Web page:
What is the most successful social equity effort in your opinion? Can be a charity or company program. 

It’s hard for me to play favorites, but I’ve loved keeping tabs on all of the various initiatives different states and companies are establishing. Whether it’s donating time and expertise to help social equity license holders establish their business or working to expunge the records of those with cannabis-related offenses – it’s all necessary and all positive to me.

What is your personal goal for 2022?

My personal goal for 2022 now that I’m starting to get my feet under me regarding the industry, is to provide as much support as possible to social equity founders and small businesses.  With my background and the space that I occupy at a company like LeafLink, I want to give my time and brainpower to help carve out as much space (and wealth) as possible for Black owners.  I’m also excited to start participating in more industry events and deepen my relationships with other Black leaders in the industry.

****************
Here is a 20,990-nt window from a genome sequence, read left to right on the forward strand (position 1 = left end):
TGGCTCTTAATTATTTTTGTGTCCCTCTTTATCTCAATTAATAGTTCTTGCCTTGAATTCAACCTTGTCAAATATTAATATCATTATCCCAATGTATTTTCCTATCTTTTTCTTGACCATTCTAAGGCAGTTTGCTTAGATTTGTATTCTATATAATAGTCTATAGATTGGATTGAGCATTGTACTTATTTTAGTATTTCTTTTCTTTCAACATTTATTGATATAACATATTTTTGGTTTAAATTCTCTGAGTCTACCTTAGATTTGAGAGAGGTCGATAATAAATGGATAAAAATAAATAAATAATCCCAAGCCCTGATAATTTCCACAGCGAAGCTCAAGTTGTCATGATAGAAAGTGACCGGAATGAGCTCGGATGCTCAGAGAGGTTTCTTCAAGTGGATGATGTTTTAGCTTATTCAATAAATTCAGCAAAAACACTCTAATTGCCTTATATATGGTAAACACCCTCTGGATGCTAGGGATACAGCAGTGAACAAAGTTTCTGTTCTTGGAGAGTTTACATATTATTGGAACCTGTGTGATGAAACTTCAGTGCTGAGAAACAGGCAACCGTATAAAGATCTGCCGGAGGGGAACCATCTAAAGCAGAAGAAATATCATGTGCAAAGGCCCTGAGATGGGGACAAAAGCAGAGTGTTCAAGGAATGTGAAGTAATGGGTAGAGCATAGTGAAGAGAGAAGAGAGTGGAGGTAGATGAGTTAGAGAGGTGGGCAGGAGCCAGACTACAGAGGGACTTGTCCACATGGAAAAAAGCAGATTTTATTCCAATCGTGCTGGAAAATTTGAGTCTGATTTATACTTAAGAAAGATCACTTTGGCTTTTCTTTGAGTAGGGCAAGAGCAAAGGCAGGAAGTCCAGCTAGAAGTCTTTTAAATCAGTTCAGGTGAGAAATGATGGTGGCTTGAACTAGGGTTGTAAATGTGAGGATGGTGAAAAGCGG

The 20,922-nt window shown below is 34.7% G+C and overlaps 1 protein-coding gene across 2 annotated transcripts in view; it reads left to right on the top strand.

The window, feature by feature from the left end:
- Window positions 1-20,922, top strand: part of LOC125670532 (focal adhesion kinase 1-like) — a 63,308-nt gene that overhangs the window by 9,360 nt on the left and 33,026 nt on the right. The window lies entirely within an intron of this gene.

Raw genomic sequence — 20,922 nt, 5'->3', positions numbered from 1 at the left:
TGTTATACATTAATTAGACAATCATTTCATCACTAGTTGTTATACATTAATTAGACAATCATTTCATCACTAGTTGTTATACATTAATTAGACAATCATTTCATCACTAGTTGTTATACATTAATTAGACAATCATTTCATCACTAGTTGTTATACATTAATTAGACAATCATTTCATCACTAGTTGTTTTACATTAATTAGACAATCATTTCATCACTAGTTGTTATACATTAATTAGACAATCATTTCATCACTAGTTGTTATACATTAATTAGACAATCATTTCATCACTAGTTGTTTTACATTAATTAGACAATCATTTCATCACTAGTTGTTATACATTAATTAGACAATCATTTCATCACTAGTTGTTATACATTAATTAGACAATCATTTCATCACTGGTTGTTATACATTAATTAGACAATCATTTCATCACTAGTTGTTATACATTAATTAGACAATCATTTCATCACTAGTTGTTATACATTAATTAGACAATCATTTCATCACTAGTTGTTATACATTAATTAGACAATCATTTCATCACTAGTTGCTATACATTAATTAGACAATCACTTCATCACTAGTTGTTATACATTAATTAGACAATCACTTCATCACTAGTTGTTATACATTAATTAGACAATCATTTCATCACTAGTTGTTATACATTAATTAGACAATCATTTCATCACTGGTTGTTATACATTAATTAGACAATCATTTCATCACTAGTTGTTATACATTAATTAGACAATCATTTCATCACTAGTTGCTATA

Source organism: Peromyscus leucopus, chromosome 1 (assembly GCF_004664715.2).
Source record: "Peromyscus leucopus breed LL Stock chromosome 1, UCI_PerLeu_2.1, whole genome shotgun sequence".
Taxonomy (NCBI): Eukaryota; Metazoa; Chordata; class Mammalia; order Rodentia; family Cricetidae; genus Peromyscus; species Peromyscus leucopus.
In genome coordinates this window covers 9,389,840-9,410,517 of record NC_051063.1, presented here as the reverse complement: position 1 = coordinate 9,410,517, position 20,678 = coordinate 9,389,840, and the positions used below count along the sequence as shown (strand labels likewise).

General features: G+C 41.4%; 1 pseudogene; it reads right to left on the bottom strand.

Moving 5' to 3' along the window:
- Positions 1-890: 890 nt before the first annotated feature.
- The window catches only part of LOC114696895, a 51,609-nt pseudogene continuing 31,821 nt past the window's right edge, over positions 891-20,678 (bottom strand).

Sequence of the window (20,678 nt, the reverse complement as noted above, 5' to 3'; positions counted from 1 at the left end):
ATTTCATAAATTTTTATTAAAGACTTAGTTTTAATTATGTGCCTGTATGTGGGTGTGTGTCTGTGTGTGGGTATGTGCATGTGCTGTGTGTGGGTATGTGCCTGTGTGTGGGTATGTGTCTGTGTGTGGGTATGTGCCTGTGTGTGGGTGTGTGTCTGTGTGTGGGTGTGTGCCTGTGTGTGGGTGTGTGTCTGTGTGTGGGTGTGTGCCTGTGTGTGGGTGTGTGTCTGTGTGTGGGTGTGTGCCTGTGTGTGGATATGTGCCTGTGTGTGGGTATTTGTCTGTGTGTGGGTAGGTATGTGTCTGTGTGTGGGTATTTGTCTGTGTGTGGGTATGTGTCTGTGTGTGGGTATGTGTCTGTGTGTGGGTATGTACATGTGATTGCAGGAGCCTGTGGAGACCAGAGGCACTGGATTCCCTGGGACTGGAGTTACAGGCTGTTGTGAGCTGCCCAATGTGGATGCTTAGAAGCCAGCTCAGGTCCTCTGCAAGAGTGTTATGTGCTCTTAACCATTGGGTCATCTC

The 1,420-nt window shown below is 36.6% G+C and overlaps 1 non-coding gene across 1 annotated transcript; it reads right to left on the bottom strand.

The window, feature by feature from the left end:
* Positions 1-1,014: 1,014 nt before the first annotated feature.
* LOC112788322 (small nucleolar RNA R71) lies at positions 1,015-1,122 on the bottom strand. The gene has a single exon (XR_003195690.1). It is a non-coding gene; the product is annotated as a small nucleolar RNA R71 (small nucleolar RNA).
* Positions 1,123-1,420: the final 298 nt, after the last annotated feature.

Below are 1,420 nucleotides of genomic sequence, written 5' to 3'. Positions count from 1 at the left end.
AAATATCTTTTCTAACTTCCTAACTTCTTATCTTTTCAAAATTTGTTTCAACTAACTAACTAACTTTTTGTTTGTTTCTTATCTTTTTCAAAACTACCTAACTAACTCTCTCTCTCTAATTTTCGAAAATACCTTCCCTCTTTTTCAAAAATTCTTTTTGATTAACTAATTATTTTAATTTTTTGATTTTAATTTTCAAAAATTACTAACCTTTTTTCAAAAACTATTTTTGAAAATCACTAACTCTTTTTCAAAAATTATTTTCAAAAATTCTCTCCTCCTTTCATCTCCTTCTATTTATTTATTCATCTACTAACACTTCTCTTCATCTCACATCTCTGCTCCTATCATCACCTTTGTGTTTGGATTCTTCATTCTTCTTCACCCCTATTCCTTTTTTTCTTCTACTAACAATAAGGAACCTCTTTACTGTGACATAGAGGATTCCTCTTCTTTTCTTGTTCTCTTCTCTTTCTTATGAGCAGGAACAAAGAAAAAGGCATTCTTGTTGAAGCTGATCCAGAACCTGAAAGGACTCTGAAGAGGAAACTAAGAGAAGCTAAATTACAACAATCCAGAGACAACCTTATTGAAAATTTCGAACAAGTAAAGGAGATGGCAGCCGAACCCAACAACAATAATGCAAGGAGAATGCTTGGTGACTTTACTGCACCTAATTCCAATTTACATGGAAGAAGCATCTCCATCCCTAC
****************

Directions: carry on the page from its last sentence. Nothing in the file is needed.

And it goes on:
Debra BorchardtJanuary 6, 2022
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10min15890

Cannabis data providers have weighed in on the 2021 holiday sales for dispensaries with some surprising results. The data included the Thanksgiving holiday and then tracked sales through to the end of Christmas. Most agreed that sales increased in 2021 despite the resurgence of the new Covid fear with the variant Omicron. Consumers upped their cannabis shopping throughout the month of December causing Christmas week comparisons to be less strong than in the past. Still, sales remained elevated leading up to Christmas in both the Canadian and U.S. markets.